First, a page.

Saturday, June 12, 2010

11th Sunday, Year C (Gospel: Luke 7:36-8:3) The need to ask for forgiveness

There is a powerful story in the Old Testament about King David. It has all the ingredients of a good movie. David—who is now a very powerful king with everything he could ask for—is walking one day on the roof of his house and he sees a beautiful woman in a nearby garden taking a bath. He asks who she is and he is told that she is Bathsheba, the wife of Uriah the Hittite. But because he is king and he is used to getting his own way, he has her brought to him and he sleeps with her. Some time later she sends a message to him to tell him that she is pregnant. Now he is afraid because he knows he is going to be found out. So he sends for her husband Uriah, who is away at war fighting for him. When Uriah comes David asks him how the war is going etc. Later he invites him to dinner with him and then he sends him away and says ‘go home to your wife and tomorrow I’ll let you return to the battle.’ But Uriah doesn’t go to his house. Instead he sleeps at the door of the palace with the servants. Maybe he is suspicious.

The next day when David finds out that he didn’t go home to his wife he invites him again to come and eat with him. This time he gets Uriah drunk and then tells him to go home to his wife and spend the night there, but again Uriah sleeps at the gate of the palace. So the following day David sends Uriah back to the battle with a letter to his senior officer telling him to place Uriah in the thick of the battle and then to pull back so that he is killed. Uriah basically carries his own death warrant with him and he is killed.

So we have lust, adultery, lies, betrayal and murder; Quite a list of evil, all committed by the so-called ‘great’ King David. But because God loves David He doesn’t let him away with it and so he sends the prophet Nathan along to David, who tells him the following story.

Nathan says, 'There was once a rich man who lived in a city. He had all he wanted: huge farms, many servants etc. There was also a poor man in the same city who just had one little lamb, and he loved the lamb like one of his own family. One day a stranger came to the rich man, but instead of taking one of his own flock, the rich man took the poor man’s lamb and had him killed for the meal.' When David heard this he jumped up in a rage and said, ‘As the Lord lives, the man who did this deserves to die.’ And Nathan says to David: ‘You are the man.’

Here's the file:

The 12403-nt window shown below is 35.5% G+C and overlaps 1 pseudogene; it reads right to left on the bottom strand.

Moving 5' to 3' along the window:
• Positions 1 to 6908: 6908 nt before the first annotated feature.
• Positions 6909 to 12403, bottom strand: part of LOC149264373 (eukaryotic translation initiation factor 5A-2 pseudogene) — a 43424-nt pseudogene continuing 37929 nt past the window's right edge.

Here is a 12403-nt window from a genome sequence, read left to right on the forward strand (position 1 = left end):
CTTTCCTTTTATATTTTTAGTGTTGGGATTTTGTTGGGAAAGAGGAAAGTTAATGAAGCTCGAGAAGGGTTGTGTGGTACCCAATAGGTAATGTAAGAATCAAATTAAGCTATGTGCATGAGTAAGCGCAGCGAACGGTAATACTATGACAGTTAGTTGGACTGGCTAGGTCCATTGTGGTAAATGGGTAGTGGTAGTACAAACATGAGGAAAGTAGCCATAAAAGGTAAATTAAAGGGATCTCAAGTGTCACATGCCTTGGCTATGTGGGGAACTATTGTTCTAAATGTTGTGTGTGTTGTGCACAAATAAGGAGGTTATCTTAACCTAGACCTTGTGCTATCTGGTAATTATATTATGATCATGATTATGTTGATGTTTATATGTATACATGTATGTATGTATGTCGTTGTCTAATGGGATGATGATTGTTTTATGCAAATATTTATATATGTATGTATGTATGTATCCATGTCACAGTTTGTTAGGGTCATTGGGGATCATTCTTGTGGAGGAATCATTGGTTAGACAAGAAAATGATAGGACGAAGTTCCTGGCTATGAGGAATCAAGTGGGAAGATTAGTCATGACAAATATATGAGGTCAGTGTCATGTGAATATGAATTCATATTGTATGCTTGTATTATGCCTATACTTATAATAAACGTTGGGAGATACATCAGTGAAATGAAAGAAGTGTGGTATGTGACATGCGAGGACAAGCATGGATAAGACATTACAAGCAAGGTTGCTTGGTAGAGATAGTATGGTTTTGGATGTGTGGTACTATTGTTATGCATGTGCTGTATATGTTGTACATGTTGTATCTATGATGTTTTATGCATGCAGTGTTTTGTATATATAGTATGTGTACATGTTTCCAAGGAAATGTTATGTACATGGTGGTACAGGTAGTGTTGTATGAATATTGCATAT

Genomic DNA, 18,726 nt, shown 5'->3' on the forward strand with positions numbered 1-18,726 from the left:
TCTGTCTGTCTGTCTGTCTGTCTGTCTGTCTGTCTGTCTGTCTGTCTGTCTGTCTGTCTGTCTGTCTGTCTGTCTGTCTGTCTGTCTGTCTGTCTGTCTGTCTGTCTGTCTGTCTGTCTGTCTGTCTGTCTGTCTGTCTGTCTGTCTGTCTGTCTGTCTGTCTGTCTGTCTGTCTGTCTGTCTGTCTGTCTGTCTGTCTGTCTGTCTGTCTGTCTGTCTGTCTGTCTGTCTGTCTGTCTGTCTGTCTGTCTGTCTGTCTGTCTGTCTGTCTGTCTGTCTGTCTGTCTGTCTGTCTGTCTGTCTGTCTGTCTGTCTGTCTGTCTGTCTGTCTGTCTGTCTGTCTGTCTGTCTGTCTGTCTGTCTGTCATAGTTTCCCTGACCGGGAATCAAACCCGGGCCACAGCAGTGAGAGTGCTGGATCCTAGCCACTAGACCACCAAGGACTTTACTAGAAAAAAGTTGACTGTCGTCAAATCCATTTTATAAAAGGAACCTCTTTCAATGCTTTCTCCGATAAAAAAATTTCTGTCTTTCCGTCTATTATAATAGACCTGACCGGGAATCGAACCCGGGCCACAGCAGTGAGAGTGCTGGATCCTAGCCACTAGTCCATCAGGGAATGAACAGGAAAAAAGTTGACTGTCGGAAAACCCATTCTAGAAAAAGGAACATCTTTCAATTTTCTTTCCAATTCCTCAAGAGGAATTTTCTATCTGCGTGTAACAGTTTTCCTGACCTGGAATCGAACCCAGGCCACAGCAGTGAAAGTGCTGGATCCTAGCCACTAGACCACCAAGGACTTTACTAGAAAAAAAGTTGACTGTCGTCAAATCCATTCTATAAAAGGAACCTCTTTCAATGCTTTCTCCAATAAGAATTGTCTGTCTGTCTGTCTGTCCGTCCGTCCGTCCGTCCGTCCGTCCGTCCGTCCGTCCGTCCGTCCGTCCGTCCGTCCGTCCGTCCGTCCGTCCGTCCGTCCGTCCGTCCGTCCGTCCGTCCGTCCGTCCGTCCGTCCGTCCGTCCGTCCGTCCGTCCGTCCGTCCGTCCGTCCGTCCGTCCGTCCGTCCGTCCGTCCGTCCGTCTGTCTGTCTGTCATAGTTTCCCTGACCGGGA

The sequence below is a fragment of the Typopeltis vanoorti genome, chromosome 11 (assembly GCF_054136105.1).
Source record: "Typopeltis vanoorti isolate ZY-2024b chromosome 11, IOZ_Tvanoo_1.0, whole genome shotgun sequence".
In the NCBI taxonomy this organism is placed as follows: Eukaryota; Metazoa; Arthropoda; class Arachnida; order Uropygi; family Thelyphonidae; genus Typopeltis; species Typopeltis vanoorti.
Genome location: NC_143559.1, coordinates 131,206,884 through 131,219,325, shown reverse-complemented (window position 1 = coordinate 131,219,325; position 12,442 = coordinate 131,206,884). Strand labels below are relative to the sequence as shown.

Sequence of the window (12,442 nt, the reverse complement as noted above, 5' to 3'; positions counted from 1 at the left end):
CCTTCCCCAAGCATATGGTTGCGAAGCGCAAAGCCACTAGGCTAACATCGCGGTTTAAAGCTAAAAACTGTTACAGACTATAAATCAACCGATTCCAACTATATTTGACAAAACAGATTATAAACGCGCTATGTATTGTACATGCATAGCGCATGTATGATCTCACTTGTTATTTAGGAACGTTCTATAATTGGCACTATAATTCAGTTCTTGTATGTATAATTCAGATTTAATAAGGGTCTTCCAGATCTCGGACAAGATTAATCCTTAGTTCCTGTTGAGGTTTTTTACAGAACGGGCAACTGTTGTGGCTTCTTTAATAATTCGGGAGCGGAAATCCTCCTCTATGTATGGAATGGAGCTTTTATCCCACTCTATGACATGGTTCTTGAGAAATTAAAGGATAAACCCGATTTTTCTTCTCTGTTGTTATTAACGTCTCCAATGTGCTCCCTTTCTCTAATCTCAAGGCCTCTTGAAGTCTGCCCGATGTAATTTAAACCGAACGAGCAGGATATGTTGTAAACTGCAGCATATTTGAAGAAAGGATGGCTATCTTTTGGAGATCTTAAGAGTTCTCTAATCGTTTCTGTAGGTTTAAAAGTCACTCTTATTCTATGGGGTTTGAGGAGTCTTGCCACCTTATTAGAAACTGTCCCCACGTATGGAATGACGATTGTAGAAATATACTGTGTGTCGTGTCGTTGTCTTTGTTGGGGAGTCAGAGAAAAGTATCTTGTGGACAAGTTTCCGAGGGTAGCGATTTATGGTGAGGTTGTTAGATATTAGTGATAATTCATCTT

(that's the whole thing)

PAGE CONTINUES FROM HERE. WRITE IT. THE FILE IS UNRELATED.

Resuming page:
Now David is considered one of the greatest kings of ancient Israel and the reason is because of what he does next. When David hears the Prophet Nathan’s accusation he says, ‘I have sinned against the Lord.’ David was powerful enough to be able to do anything he wanted, but when God challenges him he is big enough to confess that he has done wrong and he repents of the sin.

It is because God loves us that He challenges us to acknowledge our wrongdoing and repent of it. The Lord doesn’t want our downfall. On the contrary, the Lord wants us to be able to live in peace, which is why He offers us the extraordinary gift of his mercy and forgiveness as often as we ask for it, but we must ask for it.

What the Gospel reading shows us is just how much the Lord wants to show us that mercy. God wants us to be at peace, so that we can get on with our lives until our time here on earth is over and then He will come to bring us home to him. But God also knows that in oder to experience this peace we must confess our sins before him and ask for this forgiveness.

The way to look at it is not to focus on our sinfulness so much as to see God’s desire for us to be healed and to be at peace. That is what the Lord wants for us. That is why in the Gospel Jesus points out to Simon the great love that the woman has experienced, because she knows she has been forgiven. The greatest healing ministry of the Church is the forgiveness of sins.

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